Keith also had a dream that night.

Keith: I saw Krsna and Arjuna on the Battlefield of Kuruksetra. Arjuna was inquiring from Krsna and Krsna was reciting the Bhagavad-gita to him. Then that picture phased out, and the images changed. And there was Swamiji, and I was kneeling in front of him, and the same dialogue was going on. I had the understanding that now is the time, and Swamiji is presenting the same thing as Krsna and we are all in the position of Arjuna. The dream made it very clear that hearing from Swamiji was as good as hearing from Krsna.

The sun rose over the mountains, streaking the morning sky above the lake with colors. Wally and Keith were walking around the grounds saying to Prabhupada how beautiful it all was. “We are not so Concerned with beautiful scenery,” said Prabhupada. “We are concerned with the beautiful one who has made the beautiful scenery.”

Later. . . Prabhupada sat next to Bruce in the Volkswagen returning to the city. The car went winding around on a ribbon of smooth black mountain road, with lush green forests close in and intermittent vistas of mountains and expansive sky. It was a rare occasion for Bruce to be driving Prabhupada in a car, because none of the Swami’s boys had cars. They would always travel by bus or subway. It seemed fitting for the Swami to have a car to ride in, but this was only a little Volkswagen. and Bruce winced whenever they hit a bump and it jostled Prabhupada. As they wound their way on through the mountains, Bruce recalled something he had read in a book by Aldous Huxley’s wife about the best places for meditation. One opinion had been that the best place to meditate was by a large body of water, because of the negative ions in the air, and the other opinion was that it was better to meditate in the mountains, because you are higher up and closer to God. “Is it better for spiritual realization to meditate in the mountains?” Bruce asked. Prabhupada replied. “This is nonsense. There is no question of ‘better place.’ Are you thinking that God is up on some planet or something and you have to go up high? No. You can meditate anywhere. Just chant Hare Krsna.”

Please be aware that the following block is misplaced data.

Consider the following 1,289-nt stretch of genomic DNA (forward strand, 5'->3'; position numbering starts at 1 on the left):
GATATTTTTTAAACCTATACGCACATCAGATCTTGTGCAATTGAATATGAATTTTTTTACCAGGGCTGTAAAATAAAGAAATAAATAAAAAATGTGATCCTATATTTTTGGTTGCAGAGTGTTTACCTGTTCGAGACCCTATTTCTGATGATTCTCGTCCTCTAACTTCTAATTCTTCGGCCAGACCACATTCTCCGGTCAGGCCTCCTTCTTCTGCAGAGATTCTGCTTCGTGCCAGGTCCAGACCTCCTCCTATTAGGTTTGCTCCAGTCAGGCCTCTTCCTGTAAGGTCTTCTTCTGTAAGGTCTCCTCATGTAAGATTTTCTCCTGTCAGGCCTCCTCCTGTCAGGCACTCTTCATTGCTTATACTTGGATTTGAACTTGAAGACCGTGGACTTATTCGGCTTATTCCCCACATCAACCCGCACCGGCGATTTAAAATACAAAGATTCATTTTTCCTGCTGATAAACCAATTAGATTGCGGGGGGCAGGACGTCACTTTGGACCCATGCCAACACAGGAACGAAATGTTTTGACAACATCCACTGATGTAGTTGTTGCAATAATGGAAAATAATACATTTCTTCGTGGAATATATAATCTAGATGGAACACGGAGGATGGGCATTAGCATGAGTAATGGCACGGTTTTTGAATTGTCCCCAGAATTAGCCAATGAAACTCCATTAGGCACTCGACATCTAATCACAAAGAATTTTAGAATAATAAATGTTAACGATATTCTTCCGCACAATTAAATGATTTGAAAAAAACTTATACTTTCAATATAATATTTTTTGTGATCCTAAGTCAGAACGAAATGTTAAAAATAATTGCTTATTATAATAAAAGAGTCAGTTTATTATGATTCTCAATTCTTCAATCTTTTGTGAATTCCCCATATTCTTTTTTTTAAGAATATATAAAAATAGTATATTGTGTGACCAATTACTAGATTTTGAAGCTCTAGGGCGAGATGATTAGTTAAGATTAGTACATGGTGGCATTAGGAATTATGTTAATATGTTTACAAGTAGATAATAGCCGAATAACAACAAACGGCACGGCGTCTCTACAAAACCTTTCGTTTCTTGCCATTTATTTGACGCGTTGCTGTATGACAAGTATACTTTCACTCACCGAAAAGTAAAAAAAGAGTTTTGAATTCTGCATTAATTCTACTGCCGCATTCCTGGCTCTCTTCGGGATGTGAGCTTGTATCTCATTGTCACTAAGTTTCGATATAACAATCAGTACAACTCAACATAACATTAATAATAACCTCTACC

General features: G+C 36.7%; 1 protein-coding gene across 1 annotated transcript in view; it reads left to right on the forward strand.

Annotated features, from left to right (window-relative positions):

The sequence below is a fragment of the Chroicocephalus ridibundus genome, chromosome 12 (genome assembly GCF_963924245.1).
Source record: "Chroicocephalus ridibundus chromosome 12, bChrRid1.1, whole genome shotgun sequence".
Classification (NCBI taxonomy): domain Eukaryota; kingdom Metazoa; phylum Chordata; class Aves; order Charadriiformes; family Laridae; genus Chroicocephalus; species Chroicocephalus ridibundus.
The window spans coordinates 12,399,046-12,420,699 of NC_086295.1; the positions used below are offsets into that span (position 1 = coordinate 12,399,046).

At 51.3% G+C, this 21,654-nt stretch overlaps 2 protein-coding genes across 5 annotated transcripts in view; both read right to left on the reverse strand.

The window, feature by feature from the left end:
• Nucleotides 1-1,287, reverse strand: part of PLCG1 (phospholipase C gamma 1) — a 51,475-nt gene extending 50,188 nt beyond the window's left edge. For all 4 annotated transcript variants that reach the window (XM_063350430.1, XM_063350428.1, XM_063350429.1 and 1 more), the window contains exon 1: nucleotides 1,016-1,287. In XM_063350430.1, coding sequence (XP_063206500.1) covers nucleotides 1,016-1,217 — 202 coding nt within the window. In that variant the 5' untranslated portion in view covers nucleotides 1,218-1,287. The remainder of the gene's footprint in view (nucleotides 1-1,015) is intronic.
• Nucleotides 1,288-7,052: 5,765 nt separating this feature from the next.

After some time the drive became tiring for Prabhupada, and he dozed, his head resting forward.

(To be continued)